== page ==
Good morning. Here’s what’s “out there” about the Seahawks for today, Nov. 7:
Jerry Brewer at the Seattle Times says the Seahawks are only halfway to learning some hard lessons after Sunday’s 23-13 loss to the Cowboys left then at 2-6: “Tarvaris Jackson stood in the front of a near-empty locker room. The equipment, the players and their excuses were all but gone, and the probing media questions had been asked, except for one throwaway query about how the Seahawks could turn around a season trending toward miserable. The quarterback was appropriately blunt. ‘We’ve got to score points and stop killing ourselves,’ Jackson said. Oh, is that all? If only producing points and eliminating self-abuse were as easy as acknowledging the problems. If only those were the only problems. The Seahawks know their issues, at least. It’s difficult to ignore leaks, especially the persistent and annoying ones that plague this team. But there are so many holes. Plug one leak, and another drips water on their foreheads. In that sense, the Seahawks’ 23-13 loss to the Dallas Cowboys was a fitting conclusion to the first half of this rebuilding season. The Seahawks (2-6) finally plugged their running-game leak, only to be doused by the rest of their problems.”
Danny O’Neil of the Times says the size of the venue and state equaled the Seahawks’ shortcomings in this one: “Everything is supposed to be bigger in this state. Even the shortcomings. No, especially the shortcomings. Because Seattle’s imperfections became warts and their warts became sores in a 23-13 loss to Dallas. Yes, it was that ugly, a game that Seattle lost every bit as much as the Cowboys won. The Seahawks were flagged for 10 penalties, quarterback Tarvaris Jackson was intercepted three times and, not to be left out, the defense completely neglected to cover Cowboys tight end Jason Witten on the touchdown that gave Dallas a second-half lead it never lost. ‘It started with the penalties,’ coach Pete Carroll said, “and the turnovers will be the story.’ ”
Eric Williams of the News Tribune says this wasn’t just another loss, it was humbling setback, especially for Tarvaris Jackson: “ ‘I feel very sick about how I played today,’ he said. ‘I just made some stupid mistakes. You can’t do it. I’ve been staying away from those mistakes the whole season, and it’s just one of those games where you just do something stupid.’ Jackson wasn’t the only culprit. Seattle’s defense let Dallas rookie running back DeMarco Murray run wild. The former Oklahoma player finished with 139 yards on 22 carries. The Seahawks gave up a season-high 163 yards on the ground.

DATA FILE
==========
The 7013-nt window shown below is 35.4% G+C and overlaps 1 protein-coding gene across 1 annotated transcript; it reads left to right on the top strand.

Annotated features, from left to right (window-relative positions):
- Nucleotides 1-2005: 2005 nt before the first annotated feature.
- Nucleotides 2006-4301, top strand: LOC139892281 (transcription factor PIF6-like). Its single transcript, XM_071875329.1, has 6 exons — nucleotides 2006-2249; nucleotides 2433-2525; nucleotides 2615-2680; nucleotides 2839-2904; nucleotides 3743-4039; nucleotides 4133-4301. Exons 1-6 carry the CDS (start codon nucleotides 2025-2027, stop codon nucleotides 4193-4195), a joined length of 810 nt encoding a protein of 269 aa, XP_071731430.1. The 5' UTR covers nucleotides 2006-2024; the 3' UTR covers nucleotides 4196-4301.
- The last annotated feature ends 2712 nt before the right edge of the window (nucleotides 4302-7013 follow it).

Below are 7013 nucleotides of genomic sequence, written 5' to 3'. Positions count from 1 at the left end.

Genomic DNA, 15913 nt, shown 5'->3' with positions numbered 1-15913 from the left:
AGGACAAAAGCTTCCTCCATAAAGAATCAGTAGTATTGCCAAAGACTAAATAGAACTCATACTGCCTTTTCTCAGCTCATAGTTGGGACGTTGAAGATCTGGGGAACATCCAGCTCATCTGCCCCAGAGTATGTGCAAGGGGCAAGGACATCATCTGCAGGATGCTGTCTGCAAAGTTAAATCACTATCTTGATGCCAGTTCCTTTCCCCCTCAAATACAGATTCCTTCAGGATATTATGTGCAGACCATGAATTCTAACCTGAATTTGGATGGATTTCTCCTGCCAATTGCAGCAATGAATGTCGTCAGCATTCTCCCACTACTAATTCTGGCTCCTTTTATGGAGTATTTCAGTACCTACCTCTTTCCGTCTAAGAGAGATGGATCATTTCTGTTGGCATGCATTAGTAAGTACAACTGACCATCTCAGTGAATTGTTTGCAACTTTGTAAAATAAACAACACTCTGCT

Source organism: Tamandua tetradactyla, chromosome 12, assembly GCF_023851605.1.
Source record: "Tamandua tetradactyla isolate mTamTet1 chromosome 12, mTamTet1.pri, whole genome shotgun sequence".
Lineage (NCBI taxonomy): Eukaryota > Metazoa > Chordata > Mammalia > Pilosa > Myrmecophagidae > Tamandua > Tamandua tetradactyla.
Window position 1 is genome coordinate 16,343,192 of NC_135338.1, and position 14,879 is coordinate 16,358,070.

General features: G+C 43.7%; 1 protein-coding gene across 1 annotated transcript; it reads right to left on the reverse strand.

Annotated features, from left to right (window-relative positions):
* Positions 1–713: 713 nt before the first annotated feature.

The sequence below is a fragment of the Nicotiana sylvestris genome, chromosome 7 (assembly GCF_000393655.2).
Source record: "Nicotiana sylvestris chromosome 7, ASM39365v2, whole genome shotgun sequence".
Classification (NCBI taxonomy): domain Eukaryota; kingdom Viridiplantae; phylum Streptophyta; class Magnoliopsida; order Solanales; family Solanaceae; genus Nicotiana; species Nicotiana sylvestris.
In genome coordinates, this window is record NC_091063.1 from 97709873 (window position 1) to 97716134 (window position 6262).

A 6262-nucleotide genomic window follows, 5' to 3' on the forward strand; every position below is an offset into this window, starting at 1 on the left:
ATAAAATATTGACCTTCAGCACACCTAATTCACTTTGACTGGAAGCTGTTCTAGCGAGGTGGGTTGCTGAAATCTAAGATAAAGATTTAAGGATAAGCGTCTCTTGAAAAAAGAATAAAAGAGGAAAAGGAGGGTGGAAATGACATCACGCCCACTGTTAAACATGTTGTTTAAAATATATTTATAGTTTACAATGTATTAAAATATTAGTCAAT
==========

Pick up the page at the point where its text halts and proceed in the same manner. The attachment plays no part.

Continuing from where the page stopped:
Mike Sando at ESPN.com says he liked the Seahawks finally getting their running game going: “It’s critical for Seattle to show progress in that area over the second half of the season after investing considerable draft capital in the offensive line over the past two seasons. This game counts as a big step forward in that area. Marshawn Lynch topped 100 yards for the first time during the regular season since Seattle acquired him. He finished with 135. The Seahawks topped 150 yards rushing, another first this season. The Seahawks also did a good job avoiding sacks after entering the game having allowed 28 this season, most in the league. The Seahawks have rushed for at least 145 yards in their past two games with Jackson and Lynch in the starting lineup together. The Seahawks’ defense, though too pliable from a yardage standpoint, played tough around the goal line and forced turnovers to keep Seattle in the game past halftime.”
Christian Caple at PI.com has some postgame thoughts: “Tarvaris Jackson played his worst game as a Seahawk. The defense allowed its first 100-yard rusher of the season. And once the Cowboys pulled ahead 20-6 in the second half, no thought existed that Seattle was going to be able to pull this one out.”
Here at Seahawks.com, we look at how getting the running game going came on a day when the aspects of the Seahawks overall game that had been working didn’t: “A running game that has been missing all season finally showed up for the Seahawks on Sunday, but too many other elements of their collective game disappeared. So despite a season-high 135-yard rushing performance by Marshawn Lynch, which including a rushing touchdown in his fourth consecutive game, the end result was a 23-13 loss to the Dallas Cowboys before a crowd of 81,510 at Cowboys Stadium. Coach Pete Carroll labeled the effort a classic, but not for the usual reasons associated with that tag. ‘This was classic game where a team goes out and plays really hard and then makes the mistakes that puts you in the loss column.’